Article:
* I am a US lawyer resident in Geneva from time to time where I am counsel to a Swiss law firm. I am also the liaison of the American Bar Association to the United Nations in Geneva. The views expressed above are my own and not those of any organization or firm of which I am a member.

  • I am of the opinion that what the Swiss voted for, “to ban the further building of minarets” was a democratic process.

  • Bs”d

    The response by Ben-Nathan makes much sense to me.

    A distinction should be made between, say the burka, and the minarets. Minarets are not just one more feature of a religious building. They are intentionally a sign of religious dominion in the area. Over the centuries, Jewish and Christian places of worship in a Muslim area could certainly not be higher that the Muslim places of worship; also, new Jewish and Christian religious structures could not be built, nor old ones repaired (at least according to what I read about the Covenant of Omar with dhimmis; also, some Muslim countries were more lax about the implementation of these laws than others). These laws were intended to ingrain in Jews the conviction of the truth of Islam and its teaching.

    Of course, just like the Muslim building has its minaret, the Church has its steeple. I remember being told that likewise in Christian areas, Jewish places of study and synagogues could not be higher than the Church.

    This is where Ben-Nathan’s comments come in. Under Jewish law (with many more particulars I am sure, like everything else in the Halacha) Churches / Mosques etc. cannot be higher than Jewish places of worship, in an area of Jewish control, i.e. the little area of land known as Israel. However, Judaism has a universal outlook without a program of imposing Judaism on non-Jews. Even in the days to come, when Jews will have a king and a rabbinic high court in the Land, and a Temple, non-Jews will not become Jews. This is a very important point, because it shows the difference between the Jewish laws of the height of a synagogue and those for churches and mosques.

    The height of the mosque or church is not just a theological statement of pride, it is a deep-seated form of psychological pressure. Christianity, because has a universal outlook, borrowed perhaps in part from the universal nature of the Greek philosophies (‘absolute truths’) and certain feelings of similarity among the different peoples of the Roman empire (see what Gibbon says about the similarities between the polytheisms). Islam, especially, through its focus on the unity of God (and the instinct for conquest), has a universal outlook that is obligatory on all of mankind. It is most Christians’ belief and perhaps obligation, in way or another, to spread this message of truth to mankind through love, even if it meant persecution. So, too, with Islam, it is most Muslims’ responsibility (depending on how relaxed they are about these older laws) to be God’s troops, so to speak, in shouldering the responsibility of spreading the message of God’s unity in the world, by in fact unifying it under one system.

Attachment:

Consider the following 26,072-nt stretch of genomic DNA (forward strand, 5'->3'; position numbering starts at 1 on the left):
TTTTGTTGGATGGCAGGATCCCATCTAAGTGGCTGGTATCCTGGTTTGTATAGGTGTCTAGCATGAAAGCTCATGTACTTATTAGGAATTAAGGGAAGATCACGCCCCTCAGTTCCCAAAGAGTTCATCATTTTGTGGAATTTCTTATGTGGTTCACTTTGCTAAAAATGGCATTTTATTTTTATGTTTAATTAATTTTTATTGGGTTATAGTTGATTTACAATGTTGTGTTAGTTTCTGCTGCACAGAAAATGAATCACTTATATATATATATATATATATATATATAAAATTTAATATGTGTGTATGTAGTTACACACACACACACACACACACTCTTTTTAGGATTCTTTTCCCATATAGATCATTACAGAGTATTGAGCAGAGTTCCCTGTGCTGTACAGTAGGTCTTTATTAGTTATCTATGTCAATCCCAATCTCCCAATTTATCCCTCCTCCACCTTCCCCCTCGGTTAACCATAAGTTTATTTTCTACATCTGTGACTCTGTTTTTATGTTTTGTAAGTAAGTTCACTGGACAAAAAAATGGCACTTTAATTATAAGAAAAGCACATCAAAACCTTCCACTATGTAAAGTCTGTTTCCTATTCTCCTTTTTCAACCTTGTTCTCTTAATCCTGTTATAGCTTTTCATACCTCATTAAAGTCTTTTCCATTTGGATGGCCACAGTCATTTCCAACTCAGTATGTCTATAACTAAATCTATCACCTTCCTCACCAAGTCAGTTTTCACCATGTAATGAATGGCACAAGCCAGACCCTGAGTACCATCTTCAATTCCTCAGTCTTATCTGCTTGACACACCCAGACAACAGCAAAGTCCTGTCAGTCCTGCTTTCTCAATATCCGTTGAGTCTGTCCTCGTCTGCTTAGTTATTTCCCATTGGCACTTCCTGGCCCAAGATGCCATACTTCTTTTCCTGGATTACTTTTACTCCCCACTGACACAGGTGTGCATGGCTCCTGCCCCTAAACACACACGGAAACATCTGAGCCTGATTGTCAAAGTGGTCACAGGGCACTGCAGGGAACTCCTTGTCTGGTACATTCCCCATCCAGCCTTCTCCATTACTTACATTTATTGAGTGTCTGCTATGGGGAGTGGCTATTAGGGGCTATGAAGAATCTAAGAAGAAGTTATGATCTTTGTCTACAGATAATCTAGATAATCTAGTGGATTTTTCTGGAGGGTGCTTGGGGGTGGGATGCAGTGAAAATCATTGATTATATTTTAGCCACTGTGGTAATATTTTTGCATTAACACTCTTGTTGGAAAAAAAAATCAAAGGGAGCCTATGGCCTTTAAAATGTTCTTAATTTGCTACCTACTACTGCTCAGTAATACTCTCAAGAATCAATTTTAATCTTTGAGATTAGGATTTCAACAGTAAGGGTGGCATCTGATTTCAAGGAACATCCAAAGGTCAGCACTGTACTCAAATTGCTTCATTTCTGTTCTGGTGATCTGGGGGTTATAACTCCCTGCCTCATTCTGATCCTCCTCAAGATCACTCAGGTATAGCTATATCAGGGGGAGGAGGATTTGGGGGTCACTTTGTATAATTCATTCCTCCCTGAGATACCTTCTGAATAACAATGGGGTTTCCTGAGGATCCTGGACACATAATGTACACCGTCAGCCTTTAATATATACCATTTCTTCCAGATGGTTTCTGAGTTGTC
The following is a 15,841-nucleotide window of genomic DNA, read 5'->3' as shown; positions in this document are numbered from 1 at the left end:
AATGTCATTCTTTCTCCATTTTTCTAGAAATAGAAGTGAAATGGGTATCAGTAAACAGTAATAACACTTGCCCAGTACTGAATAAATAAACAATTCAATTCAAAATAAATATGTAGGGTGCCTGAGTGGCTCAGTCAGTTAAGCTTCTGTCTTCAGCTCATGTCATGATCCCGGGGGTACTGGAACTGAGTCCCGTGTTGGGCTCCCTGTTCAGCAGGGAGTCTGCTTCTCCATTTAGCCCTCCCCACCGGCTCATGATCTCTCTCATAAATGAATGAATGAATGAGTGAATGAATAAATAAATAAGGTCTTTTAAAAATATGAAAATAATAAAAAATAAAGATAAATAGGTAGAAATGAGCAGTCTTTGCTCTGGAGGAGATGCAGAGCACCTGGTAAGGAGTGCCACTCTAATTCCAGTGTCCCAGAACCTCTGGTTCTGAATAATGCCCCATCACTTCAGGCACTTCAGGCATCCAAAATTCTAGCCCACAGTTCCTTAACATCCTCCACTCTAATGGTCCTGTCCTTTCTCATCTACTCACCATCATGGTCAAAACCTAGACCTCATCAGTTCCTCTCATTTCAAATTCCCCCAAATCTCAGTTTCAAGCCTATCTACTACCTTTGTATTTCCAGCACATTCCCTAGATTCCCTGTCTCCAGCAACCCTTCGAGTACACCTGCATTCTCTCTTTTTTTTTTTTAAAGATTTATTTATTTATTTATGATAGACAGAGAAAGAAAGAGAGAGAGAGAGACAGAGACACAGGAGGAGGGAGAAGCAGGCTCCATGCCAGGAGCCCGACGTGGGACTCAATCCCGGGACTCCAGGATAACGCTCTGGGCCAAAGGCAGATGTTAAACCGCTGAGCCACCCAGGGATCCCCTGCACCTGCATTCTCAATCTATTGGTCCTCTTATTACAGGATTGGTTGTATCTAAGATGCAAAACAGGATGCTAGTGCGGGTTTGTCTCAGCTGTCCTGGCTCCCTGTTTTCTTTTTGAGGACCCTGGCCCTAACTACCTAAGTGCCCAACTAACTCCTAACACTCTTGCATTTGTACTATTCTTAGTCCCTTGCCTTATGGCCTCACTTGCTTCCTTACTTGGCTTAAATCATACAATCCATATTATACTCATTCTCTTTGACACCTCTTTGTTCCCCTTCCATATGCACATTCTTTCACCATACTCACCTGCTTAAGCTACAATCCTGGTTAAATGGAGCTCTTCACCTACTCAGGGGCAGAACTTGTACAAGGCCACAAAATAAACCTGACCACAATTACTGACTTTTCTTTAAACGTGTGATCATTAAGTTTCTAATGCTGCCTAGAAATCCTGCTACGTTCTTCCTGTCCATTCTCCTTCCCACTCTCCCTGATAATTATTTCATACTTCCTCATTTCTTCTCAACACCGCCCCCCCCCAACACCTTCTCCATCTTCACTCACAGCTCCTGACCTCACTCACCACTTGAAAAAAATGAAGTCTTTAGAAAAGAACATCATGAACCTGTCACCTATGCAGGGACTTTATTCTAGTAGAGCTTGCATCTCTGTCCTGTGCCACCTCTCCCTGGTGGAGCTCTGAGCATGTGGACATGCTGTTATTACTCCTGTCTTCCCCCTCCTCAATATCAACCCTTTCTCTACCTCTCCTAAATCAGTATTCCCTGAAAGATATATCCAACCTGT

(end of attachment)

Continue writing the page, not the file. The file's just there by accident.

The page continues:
Only under limited conditions is this Jewish law about the height of religious structures implemented (it might not apply to mosques, since the Jewish rabbis agree that Islam is definitely not a form of polytheism, while some elements of Christianity, among some Christians, are taken from polytheistic philosophies, e.g. the trinity itself). And therefore (this being the concluding point of all that which was presented above), even if in the future their will be certain situations under which the law of ‘Jewish superiority’ will take effect, it would not consist of psychological pressure, since outside of their limited space (and time and other conditions), Jews do not and may not make any open statements at all about the religions around them, even if they are definite, hardcore forms of paganism. (Of course, the ‘religions’ of the philosophers, the secularist, etc. can be argued with openly, since they themselves are the product of and exist under regular intellectual debate).

    This being said, the minaret today must be analyzed to determine if it is merely an older symbol of religious structures, or if it is a subtle statement of religious superiority, which under different conditions would be a source of powerful psychological oppression. This certainly differs from country to country and from Muslim community to Muslim community.

    Swiss voters who, in their vote of opposition, want a feeling of Swiss nationality without large obvious majorities – this could be criticized (although on the other hand, a totally homogeneous humanity will always remain as an ideal and never be fully realized; groups of people do need to assert a certain uniqueness peculiar to them, as long as it doesn’t become arrogant, exclusionary, or oppressive). However, if there were voters who felt this psychological pressure and in their vote were opposing it, they did well.